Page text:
In this post, we are going to search the all the divisors of an integer, as a warm-up before studying factorizing techniques (see the following posts). A number n is said to be factorized into primes if we can find all of its prime factors (called \(q_0\), \(q_1\)….) and their exponents (\(\alpha_0\), \(\alpha_1\)…). Then we can write \[n = q_0^{\alpha_0}q_1^{\alpha_1}q_2^{\alpha_2}... \] The number of all divisors will then be the product of the powers +1 (the demonstration is easy, see the next part): \[\sigma_0 = (\alpha_0+1)(\alpha_1+1)(\alpha_2+1)... \] Let us take an example. The prime factors of 24 are 2 and 3 so if we decompose it into primes : \[ 24 = 2^3 \cdot 3\] The number of divisors is \((3+1).(1+1) = 8\).

Now that we have this factorization, finding all the divisors is just a matter of trying all the possible combinations of the prime factors. In our example, its divisors are : 1,2,3,4,6,8,12,24 so eight in total.

*Beware :* 1 and the number itself are counted as divisors !

Divisor function For proving the number of divisors is the product of the powers+1, let us examine the number of divisors. We will use a function called the divisor function. It is defined at the sum of all the divisors of our number (let us call it n) at a given power (for example k), noted as \(\sigma_k(n)\).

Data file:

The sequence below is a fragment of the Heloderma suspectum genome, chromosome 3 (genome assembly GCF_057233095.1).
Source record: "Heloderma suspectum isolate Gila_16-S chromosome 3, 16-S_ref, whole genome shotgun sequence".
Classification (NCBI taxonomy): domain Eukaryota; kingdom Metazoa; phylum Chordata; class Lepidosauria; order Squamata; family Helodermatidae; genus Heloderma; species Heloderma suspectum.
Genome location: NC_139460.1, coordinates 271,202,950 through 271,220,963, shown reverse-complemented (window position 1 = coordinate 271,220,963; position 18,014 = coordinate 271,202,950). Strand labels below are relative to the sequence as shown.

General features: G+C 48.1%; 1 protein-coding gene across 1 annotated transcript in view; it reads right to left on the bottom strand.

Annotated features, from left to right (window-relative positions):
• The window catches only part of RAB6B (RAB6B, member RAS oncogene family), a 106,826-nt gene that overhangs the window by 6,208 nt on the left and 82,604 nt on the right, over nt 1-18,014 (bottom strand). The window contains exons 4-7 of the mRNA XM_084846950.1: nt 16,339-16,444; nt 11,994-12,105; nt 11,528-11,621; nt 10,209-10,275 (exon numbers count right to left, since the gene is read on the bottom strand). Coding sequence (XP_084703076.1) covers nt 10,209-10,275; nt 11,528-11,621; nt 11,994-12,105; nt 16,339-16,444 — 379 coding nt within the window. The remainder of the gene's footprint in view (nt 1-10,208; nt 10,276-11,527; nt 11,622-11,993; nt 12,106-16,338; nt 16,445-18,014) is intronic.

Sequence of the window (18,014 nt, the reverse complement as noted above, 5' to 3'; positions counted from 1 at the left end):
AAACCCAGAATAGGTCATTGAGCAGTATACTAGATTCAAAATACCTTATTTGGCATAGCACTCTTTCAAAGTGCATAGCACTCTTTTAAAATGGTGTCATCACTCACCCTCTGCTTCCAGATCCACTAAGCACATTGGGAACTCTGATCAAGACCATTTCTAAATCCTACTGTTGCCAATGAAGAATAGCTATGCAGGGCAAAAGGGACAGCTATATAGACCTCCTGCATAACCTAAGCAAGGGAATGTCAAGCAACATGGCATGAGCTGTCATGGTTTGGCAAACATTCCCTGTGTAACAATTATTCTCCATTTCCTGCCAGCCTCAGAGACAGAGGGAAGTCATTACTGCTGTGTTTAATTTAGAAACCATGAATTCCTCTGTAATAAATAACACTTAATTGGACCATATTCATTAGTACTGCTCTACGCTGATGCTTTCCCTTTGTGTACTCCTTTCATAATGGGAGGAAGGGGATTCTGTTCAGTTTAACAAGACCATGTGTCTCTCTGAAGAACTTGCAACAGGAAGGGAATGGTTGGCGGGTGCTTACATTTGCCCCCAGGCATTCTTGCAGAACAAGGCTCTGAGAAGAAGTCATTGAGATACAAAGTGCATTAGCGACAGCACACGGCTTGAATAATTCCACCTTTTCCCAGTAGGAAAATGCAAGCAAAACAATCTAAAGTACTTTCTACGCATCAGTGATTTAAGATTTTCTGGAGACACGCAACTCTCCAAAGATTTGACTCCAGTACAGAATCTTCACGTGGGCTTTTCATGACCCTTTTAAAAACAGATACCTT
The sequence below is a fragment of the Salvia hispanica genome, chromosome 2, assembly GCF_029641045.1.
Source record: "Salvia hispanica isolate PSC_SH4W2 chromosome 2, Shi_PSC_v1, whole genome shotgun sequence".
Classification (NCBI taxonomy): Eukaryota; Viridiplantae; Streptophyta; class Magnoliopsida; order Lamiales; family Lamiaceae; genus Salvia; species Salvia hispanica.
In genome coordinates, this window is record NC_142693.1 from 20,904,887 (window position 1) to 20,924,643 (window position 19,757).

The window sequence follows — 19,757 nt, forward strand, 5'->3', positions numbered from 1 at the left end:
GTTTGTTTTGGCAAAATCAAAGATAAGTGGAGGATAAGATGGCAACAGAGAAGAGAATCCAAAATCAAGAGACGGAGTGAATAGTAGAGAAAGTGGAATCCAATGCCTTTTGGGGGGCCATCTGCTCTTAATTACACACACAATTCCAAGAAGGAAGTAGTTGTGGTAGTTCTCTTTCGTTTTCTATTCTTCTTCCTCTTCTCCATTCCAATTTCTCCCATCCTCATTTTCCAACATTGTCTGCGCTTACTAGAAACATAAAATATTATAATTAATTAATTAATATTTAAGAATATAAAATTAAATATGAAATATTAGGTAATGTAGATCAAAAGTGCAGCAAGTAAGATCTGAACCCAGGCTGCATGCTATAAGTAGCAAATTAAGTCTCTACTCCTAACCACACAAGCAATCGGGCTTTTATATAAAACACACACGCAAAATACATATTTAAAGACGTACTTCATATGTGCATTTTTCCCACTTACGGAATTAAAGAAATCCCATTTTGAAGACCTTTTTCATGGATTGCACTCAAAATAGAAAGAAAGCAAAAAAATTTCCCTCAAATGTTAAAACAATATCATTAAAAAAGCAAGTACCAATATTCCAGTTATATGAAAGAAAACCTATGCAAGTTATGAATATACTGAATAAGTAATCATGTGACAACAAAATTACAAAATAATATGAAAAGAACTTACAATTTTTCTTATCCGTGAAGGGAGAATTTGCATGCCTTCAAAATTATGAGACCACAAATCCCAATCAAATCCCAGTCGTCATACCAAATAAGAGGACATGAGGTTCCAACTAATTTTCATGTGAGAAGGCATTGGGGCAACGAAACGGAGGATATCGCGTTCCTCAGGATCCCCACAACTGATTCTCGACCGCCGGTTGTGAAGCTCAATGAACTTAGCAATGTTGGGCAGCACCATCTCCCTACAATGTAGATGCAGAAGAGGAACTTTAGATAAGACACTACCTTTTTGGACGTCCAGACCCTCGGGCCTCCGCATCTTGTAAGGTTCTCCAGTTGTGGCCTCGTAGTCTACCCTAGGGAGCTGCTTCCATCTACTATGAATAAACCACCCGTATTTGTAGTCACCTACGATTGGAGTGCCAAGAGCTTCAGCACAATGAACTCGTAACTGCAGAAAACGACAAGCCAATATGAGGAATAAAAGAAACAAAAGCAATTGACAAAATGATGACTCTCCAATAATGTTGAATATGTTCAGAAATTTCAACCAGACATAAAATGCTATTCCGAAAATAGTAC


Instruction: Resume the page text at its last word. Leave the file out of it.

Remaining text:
If we choose \(k=0\), we get what we want : the divisor function is then simply the sum of the divisors (because a number at the power 0 is 1, and there are as many 1 as there are divisors).

Now, the divisors of \(q_0^{\alpha_0}\) are only the powers of \(q_0\) (as it is prime). Thus there are \(\alpha_0 + 1\) divisors.

Finally, we just have to see that (the number of divisors of a product is the product of the number of the divisors of each term) : \[\begin{aligned} \sigma_0(n) &= \sigma_0 (q_0^{\alpha_0}q_1^{\alpha_1}q_2^{\alpha_2})\\ &= \sigma_0(q_0^{\alpha_0}) \sigma_0(q_1^{\alpha_1}) \sigma_0(q_2^{\alpha_2}) \end{aligned}\] And using the previous remark, we find that \[ \sigma_0(n) = (\alpha_0+1)(\alpha_1+1)(\alpha_2+1)...\]